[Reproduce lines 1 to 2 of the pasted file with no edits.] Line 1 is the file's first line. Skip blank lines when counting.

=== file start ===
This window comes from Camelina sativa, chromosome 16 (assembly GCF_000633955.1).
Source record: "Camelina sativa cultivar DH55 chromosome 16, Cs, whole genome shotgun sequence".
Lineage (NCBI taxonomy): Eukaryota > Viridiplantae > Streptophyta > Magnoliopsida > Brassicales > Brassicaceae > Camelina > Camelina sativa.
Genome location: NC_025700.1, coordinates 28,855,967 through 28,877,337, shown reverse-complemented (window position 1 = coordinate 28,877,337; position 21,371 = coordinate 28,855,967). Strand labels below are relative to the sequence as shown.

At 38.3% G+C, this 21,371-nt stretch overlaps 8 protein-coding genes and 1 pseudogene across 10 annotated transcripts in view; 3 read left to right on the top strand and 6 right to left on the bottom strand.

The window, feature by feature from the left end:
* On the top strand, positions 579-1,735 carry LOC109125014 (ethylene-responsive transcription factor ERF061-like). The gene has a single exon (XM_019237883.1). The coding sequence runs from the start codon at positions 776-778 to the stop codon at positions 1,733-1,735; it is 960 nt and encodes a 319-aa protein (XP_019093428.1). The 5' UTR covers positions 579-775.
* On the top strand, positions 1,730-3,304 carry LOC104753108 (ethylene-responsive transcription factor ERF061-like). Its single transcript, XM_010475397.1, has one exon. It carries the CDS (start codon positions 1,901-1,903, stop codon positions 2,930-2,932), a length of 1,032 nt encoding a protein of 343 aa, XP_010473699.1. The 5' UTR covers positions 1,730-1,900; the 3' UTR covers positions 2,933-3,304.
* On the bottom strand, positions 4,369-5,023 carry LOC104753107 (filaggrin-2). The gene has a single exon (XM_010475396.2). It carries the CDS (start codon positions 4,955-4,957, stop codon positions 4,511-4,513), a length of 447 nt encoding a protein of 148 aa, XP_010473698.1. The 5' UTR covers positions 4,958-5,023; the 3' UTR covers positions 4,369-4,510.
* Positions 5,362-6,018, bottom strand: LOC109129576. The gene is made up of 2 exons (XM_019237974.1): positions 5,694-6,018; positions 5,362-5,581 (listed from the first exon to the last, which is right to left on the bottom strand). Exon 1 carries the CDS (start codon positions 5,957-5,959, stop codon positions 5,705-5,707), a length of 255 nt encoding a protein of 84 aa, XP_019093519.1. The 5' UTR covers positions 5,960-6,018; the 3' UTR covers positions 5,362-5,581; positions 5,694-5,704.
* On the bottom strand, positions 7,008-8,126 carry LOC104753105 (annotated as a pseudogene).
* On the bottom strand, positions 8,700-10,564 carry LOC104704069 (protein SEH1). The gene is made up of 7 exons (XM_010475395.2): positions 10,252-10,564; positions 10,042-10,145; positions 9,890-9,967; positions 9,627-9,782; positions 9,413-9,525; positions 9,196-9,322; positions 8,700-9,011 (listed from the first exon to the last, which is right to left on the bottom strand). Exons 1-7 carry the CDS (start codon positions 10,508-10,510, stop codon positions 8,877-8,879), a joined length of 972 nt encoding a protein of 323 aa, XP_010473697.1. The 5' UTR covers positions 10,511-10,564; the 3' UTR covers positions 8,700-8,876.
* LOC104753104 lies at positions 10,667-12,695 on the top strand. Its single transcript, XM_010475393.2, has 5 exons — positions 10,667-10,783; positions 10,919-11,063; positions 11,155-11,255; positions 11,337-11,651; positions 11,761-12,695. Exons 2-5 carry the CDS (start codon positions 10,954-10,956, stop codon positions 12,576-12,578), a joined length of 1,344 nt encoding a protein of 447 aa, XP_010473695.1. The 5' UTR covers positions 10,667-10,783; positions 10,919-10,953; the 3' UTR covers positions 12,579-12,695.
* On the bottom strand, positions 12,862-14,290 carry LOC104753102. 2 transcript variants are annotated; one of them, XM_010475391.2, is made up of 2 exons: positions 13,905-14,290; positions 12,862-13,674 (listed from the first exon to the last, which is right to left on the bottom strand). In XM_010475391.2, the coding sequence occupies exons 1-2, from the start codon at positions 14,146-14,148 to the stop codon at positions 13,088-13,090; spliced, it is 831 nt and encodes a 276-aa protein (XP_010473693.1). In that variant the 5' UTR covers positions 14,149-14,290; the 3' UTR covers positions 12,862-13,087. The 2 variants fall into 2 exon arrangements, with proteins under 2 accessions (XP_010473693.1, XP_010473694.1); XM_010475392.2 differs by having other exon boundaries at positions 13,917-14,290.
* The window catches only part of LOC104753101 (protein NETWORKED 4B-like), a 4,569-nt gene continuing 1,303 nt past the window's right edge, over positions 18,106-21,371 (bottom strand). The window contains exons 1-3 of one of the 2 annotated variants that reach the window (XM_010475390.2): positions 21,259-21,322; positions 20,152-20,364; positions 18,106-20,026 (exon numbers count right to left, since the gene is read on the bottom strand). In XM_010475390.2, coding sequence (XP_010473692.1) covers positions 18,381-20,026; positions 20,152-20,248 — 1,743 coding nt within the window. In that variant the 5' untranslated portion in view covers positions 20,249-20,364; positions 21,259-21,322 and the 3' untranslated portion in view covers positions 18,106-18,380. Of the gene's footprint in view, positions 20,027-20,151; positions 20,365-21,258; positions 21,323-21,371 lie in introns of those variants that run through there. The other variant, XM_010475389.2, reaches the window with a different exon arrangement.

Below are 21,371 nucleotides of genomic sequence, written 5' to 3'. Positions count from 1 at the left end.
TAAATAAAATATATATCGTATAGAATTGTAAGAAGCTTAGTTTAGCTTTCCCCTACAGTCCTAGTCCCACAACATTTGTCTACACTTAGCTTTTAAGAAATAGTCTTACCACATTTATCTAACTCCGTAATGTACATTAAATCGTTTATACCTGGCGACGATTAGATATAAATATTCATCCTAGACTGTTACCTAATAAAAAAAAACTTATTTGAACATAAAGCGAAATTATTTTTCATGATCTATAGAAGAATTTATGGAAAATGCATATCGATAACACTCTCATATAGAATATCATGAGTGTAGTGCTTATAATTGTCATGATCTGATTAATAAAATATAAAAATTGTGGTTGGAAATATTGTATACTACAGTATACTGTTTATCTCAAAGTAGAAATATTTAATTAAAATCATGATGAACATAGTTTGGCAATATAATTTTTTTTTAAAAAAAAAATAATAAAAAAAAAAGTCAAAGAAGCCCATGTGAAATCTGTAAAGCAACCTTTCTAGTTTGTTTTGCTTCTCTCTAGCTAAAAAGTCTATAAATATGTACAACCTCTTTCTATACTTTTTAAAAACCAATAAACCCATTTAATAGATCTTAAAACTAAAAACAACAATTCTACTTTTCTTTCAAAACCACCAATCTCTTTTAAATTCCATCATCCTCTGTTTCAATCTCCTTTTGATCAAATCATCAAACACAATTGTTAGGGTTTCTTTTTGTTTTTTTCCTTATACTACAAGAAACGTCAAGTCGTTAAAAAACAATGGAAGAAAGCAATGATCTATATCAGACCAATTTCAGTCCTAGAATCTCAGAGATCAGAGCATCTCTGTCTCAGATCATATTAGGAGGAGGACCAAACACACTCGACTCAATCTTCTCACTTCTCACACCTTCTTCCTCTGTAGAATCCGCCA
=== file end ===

This window comes from Camelina sativa, chromosome 16 (assembly GCF_000633955.1).
Source record: "Camelina sativa cultivar DH55 chromosome 16, Cs, whole genome shotgun sequence".